Spiral galaxies stripped bare

Oct 27, 2010
Six spectacular spiral galaxies are seen in a clear new light in pictures from ESO's Very Large Telescope at the Paranal Observatory in Chile. The pictures were taken in infrared light, using the impressive power of the HAWK-I camera to help astronomers understand how the remarkable spiral patterns in galaxies form and evolve. From left to right the galaxies are NGC 5427, Messier 100 (NGC 4321), NGC 1300, NGC 4030, NGC 2997 and NGC 1232. Credit: ESO

Six spectacular spiral galaxies are seen in a clear new light in images from ESO’s Very Large Telescope (VLT) at the Paranal Observatory in Chile. The pictures were taken in infrared light, using the impressive power of the HAWK-I camera, and will help astronomers understand how the remarkable spiral patterns in galaxies form and evolve.

HAWK-I is one of the newest and most powerful cameras on ESO's Very Large Telescope (VLT). It is sensitive to infrared light, which means that much of the obscuring dust in the galaxies' spiral arms becomes transparent to its detectors. Compared to the earlier, and still much-used, VLT infrared camera ISAAC, HAWK-I has sixteen times as many pixels to cover a much larger area of sky in one shot and, by using newer technology than ISAAC, it has a greater sensitivity to faint infrared radiation. Because HAWK-I can study stripped bare of the confusing effects of dust and glowing gas it is ideal for studying the vast numbers of stars that make up spiral arms.

The six galaxies are part of a study of spiral structure led by Preben Grosbøl at ESO. These data were acquired to help understand the complex and subtle ways in which the stars in these systems form into such perfect spiral patterns.

The first image shows NGC 5247, a spiral galaxy dominated by two huge arms, located 60-70 million light-years away. The galaxy lies face-on towards Earth, thus providing an excellent view of its pinwheel structure. It lies in the zodiacal constellation of Virgo (the Maiden).

The galaxy in the second image is Messier 100, also known as NGC 4321, which was discovered in the 18th century. It is a fine example of a "grand design" spiral galaxy — a class of galaxies with very prominent and well-defined spiral arms. About 55 million light-years from Earth, Messier 100 is part of the Virgo Cluster of galaxies and lies in the constellation of Coma Berenices (Berenice's Hair, named after the ancient Egyptian queen Berenice II).

The third image is of NGC 1300, a spiral galaxy with arms extending from the ends of a spectacularly prominent central bar. It is considered a prototypical example of barred spiral galaxies and lies at a distance of about 65 million light-years, in the constellation of Eridanus (the River).

The spiral galaxy in the fourth image, NGC 4030, lies about 75 million light-years from Earth, in the constellation of Virgo. In 2007 Takao Doi, a Japanese astronaut who doubles as an amateur astronomer, spotted a supernova — a stellar explosion that is briefly almost as bright as its host galaxy — going off in this galaxy.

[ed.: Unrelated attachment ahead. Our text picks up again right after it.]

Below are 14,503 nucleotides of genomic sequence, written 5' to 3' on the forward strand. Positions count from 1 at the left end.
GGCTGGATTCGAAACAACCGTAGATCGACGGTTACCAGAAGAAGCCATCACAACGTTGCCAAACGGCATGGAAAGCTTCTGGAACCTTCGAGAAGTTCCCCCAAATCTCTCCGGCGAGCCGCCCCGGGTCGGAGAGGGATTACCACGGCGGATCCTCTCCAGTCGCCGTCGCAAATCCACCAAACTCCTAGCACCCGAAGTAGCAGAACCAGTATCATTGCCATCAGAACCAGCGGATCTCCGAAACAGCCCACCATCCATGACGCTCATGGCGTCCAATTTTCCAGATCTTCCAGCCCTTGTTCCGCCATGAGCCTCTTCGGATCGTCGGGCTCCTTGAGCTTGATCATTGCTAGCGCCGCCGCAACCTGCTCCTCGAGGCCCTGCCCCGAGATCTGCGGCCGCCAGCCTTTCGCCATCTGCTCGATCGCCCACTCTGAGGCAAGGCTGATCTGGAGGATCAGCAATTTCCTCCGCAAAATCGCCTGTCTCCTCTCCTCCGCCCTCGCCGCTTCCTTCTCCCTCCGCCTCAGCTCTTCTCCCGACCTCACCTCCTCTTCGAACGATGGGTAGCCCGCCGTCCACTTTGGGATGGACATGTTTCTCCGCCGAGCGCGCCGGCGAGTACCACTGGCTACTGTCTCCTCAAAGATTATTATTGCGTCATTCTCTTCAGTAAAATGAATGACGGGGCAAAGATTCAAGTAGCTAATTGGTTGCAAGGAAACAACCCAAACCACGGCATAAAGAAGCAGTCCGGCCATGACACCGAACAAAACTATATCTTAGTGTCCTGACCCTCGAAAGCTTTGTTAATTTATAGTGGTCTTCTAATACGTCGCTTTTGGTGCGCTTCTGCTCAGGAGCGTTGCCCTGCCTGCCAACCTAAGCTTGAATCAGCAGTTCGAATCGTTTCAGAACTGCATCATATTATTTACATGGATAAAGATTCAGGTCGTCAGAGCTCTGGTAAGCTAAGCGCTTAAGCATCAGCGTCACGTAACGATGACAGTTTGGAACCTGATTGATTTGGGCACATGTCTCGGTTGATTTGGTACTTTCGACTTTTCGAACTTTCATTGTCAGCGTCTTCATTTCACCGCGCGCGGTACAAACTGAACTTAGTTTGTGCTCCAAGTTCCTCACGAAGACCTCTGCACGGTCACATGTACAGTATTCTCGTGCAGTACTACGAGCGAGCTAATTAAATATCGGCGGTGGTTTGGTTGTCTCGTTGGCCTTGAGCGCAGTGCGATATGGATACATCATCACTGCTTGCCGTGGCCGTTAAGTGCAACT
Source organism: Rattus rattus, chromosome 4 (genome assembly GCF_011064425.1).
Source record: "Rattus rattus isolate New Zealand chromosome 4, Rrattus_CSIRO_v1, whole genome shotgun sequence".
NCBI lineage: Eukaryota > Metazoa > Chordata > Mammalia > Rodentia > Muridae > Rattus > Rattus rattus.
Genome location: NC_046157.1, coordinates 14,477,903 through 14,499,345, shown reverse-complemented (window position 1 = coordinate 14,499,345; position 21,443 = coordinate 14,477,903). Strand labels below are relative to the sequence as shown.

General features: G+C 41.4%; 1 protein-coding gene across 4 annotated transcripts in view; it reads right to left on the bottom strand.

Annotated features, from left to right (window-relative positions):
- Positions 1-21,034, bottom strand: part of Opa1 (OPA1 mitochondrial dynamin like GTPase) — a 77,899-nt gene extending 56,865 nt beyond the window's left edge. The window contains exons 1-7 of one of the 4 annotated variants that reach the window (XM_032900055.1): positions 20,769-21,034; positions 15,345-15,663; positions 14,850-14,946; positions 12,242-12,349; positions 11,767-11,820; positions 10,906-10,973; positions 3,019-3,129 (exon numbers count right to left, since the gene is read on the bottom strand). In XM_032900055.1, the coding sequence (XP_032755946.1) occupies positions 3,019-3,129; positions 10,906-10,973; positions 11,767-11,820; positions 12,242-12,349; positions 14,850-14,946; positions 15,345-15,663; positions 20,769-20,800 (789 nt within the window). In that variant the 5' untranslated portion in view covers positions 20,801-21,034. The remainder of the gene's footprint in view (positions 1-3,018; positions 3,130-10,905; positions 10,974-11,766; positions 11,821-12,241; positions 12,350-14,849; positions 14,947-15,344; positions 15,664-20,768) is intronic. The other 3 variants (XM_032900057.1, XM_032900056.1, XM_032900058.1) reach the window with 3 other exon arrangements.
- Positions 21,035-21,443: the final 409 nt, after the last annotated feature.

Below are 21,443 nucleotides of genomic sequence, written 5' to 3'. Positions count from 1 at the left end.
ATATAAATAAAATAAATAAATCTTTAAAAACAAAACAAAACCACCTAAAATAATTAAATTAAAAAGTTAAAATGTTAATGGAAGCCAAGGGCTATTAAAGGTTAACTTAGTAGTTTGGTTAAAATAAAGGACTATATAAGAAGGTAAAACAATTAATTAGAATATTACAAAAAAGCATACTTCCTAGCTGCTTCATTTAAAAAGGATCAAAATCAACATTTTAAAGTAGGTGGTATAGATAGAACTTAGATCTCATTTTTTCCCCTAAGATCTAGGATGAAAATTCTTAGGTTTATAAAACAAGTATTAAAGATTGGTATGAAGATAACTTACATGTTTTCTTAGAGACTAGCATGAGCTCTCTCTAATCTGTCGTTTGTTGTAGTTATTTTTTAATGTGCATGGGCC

The fifth image, NGC 2997, is a spiral galaxy roughly 30 million light-years away in the constellation of Antlia (the Air Pump). NGC 2997 is the brightest member of a group of galaxies of the same name in the Local Supercluster of galaxies. Our own Local Group, of which the Milky Way is a member, is itself also part of the Local Supercluster.

Last but not least, NGC 1232 is a beautiful galaxy some 65 million light-years away in the constellation of Eridanus (the River). The galaxy is classified as an intermediate spiral galaxy — somewhere between a barred and an unbarred . An image of this galaxy and its small companion galaxy NGC 1232A in visible light was one of the first produced by the VLT (eso9845). HAWK-I has now returned to NGC 1232 to show a different view of it at near-infrared wavelengths.

As this galactic gallery makes clear, HAWK-I lets us see the spiral structures in these six bright galaxies in exquisite detail and with a clarity that is only made possible by observing in the infrared.

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User comments : 3

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Pointedly
not rated yet Oct 27, 2010
I am struck by the partial hexagons that appear in the images of NGC 1232 and NGC 2997. This is reminiscent of the hexagon formed by clouds swirling around the north pole of Saturn. Has anyone come up with an explanation as to why there are hexagons in addition to spirals?
yyz
5 / 5 (1) Oct 27, 2010
@Pointedly,

"Has anyone come up with an explanation as to why there are hexagons in addition to spirals?"

A 2010 paper used computer simulations to model 'polygonal' or 'straight arm' phenomenon in spiral galaxies: http://arxiv.org/...13v1.pdf

Several possibilities were considered including stellar resonances and hydrodynamic instabilities in the spiral density waves of the disk. They note that over 200 galaxies with straight arm segments have been ID. A paper looking at this feature in the Whirlpool Galaxy (M 51) also give a good observational history of the phenomenon: http://articles.a...ype=.pdf
genastropsychicallst
1 / 5 (1) Oct 28, 2010
.. tele hexapole scope ...

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